Medication errors and heart disease
A recent study conducted at Vanderbilt University Medical Center in Nashville and Brigham and Women’s Hospital in Boston found that fifty percent of heart patients make medical mistakes upon leaving the hospital. The mistakes range from forgetting to take certain drugs to taking too many pills in one day.
Which begs the question: Can some of those mistakes be blamed on the doctors or pharmacists?
Doctors or pharmacists may be liable for medication errors involving heart patients if they were negligent in prescribing or filling the drugs. Medical malpractice may include:
- Prescribing the wrong drug
- Failing to prescribe the correct dose of medicine
- Illegibly writing the prescription
- Failing to properly instruct the patient on how to use the drugs
Taking the right medication can mean the difference between life and death for those who have heart disease. Failure to prescribe the right medication costs the U.S. many billions of dollars every year and can lead to serious health risks.
What can you do to prevent medication errors?
First, speak with your doctor and pharmacist. Ask questions and make sure you understand what each drug does, when you should take it and how much you should take. Take detailed notes and keep track of all the drugs you are taking. Carry a list of the drugs that you take and show this list to your doctor and pharmacist. Also, make sure to meet with your primary care doctor after you get out of the hospital.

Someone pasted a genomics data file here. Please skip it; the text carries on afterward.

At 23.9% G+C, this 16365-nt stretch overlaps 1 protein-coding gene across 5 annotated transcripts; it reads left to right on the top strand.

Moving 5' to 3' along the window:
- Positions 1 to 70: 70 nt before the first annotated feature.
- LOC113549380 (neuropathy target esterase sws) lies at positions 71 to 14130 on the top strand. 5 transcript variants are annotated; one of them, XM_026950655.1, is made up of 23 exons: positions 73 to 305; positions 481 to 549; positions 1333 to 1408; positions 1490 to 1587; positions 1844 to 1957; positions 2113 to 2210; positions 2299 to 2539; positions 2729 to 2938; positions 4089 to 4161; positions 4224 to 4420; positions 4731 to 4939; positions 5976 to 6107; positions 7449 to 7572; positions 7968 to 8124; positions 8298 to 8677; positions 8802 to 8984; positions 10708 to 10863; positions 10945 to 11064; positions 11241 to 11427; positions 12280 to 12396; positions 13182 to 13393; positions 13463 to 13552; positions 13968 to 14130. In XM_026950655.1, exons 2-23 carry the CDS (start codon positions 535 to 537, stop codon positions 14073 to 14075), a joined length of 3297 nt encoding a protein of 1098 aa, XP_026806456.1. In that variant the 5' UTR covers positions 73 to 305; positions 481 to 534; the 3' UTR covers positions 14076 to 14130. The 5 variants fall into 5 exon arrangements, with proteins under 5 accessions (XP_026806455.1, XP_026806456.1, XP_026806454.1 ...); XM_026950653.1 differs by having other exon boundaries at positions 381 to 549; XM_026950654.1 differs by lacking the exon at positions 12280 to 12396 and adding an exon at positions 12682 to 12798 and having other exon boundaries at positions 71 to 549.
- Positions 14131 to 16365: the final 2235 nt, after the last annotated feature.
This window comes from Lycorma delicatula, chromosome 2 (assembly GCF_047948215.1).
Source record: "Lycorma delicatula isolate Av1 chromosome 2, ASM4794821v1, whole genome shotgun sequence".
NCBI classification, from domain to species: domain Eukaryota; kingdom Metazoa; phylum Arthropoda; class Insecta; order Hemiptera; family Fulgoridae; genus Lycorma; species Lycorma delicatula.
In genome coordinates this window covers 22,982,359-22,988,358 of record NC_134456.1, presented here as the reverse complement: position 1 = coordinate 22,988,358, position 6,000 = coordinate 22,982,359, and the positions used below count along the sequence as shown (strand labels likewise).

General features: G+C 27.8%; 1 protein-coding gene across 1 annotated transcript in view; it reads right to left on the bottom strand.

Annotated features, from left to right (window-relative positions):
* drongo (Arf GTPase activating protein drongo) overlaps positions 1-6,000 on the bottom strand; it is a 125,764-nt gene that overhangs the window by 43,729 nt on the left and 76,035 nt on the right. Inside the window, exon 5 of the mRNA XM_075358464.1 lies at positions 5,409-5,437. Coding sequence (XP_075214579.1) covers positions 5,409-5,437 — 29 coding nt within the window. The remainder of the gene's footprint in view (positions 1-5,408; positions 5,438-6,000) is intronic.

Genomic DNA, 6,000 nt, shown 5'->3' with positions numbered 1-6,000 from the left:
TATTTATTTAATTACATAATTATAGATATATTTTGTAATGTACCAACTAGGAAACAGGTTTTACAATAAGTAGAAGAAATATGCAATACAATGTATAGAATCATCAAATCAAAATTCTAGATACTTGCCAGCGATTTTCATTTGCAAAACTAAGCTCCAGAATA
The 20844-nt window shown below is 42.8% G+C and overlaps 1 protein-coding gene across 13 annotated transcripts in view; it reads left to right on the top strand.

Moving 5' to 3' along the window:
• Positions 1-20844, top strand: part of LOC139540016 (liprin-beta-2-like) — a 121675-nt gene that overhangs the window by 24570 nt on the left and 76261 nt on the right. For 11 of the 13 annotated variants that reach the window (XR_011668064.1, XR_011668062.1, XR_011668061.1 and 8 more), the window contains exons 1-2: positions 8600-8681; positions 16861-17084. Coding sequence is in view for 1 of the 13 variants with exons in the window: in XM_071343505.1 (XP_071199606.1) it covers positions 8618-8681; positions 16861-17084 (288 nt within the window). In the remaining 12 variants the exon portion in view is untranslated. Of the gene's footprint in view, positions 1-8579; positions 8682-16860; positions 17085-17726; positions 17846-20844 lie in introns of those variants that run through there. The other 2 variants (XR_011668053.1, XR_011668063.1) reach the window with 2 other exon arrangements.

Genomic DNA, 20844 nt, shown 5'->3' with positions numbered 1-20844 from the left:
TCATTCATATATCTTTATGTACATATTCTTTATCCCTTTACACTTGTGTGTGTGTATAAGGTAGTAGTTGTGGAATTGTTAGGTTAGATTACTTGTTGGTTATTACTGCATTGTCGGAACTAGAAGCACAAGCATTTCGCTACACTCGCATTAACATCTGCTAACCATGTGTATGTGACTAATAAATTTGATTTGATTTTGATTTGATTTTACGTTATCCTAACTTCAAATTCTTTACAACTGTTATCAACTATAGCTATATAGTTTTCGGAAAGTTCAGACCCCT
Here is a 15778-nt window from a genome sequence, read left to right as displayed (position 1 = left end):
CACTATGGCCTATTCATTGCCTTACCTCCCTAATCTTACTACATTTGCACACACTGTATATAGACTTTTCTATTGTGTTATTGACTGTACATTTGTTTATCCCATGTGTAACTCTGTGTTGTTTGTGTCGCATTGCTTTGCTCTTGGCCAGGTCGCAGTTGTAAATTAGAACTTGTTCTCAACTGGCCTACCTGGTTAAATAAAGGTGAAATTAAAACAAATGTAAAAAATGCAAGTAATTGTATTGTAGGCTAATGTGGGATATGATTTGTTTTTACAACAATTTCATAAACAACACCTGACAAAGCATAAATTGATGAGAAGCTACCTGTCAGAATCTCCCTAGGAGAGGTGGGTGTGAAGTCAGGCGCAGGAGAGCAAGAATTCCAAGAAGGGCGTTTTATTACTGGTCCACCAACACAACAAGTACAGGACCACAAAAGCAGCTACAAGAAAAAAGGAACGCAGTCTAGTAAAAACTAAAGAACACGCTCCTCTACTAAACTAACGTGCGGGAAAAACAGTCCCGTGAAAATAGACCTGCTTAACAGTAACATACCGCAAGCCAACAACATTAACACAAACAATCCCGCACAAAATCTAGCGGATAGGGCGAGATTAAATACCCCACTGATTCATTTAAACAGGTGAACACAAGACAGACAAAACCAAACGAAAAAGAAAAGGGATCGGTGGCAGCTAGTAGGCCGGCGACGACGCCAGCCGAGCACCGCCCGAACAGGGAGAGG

Finally, if you believe you are the victim of a medication error caused be a doctor or pharmacist’s negligence, take action to hold that doctor or pharmacist responsible. Only by bringing a medical malpractice claim can you prevent these errors from occurring again.
Source: Reuters, “Half of all heart patients make medication errors,” Andrew M. Seaman, July 4, 2012.
Posted in: Medical Malpractice